Another Congressional Space Hearing Planned (Source: Space Politics)
After three space-focused hearings during the previous week, on Thursday, December 10, the space and aeronautics subcommittee will hold a hearing on “Decisions on the Future Direction and Funding for NASA: What Will They Mean for the U.S. Aerospace Workforce and Industrial Base?”. This appears to be the third and final in a series of hearings that subcommittee chairperson Gabrielle Giffords mentioned earlier this month, after a global space capabilities hearing November 19 and the safety hearing scheduled for December 2. (12/2)

NASAWatch: NASA Withheld Safety Data from Augustine Panel (Source: Orlando Sentinel), a respected watchdog website, reported on Tuesday night that NASA allegedly withheld information from a White House panel that showed the Ares I rocket did not meet the agency's own safety goals. The information was contained in a chart prepared by Valador, a company that employs Joe Fragola, a consultant who has authored several studies for NASA. The chart clearly indicates that Ares I falls short of the safety standards that the Constellation Program set for itself.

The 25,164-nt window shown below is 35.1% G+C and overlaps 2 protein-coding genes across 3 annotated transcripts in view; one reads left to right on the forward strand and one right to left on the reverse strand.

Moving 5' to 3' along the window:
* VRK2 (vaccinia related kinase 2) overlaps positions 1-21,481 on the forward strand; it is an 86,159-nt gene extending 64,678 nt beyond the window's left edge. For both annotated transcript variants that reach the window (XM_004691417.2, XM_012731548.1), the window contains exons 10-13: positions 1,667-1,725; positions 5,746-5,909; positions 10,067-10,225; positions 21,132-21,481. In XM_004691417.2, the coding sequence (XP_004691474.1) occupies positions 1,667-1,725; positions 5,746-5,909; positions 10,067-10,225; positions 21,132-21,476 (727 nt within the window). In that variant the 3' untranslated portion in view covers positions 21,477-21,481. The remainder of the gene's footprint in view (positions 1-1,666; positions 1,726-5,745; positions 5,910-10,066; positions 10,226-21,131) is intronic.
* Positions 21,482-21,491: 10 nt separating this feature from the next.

But the document was apparently withheld from the White House-appointed Review of U.S. Human Spaceflight Plans Committee chaired by former Lockheed Martin CEO Norm Augustine. Instead another chart without the Ares I safety data was presented by Fragola during a public committee hearing in Alabama, last summer. In response to questions during that hearing from panel member and former astronaut Leroy Chiao, Fragola indicated that Ares was safer than the unused internal chart showed. Click here to view the article and chart. (12/2)

India Earned Over Rs.100 Crore from Foreign Satellite Launches (Source: The Hindu)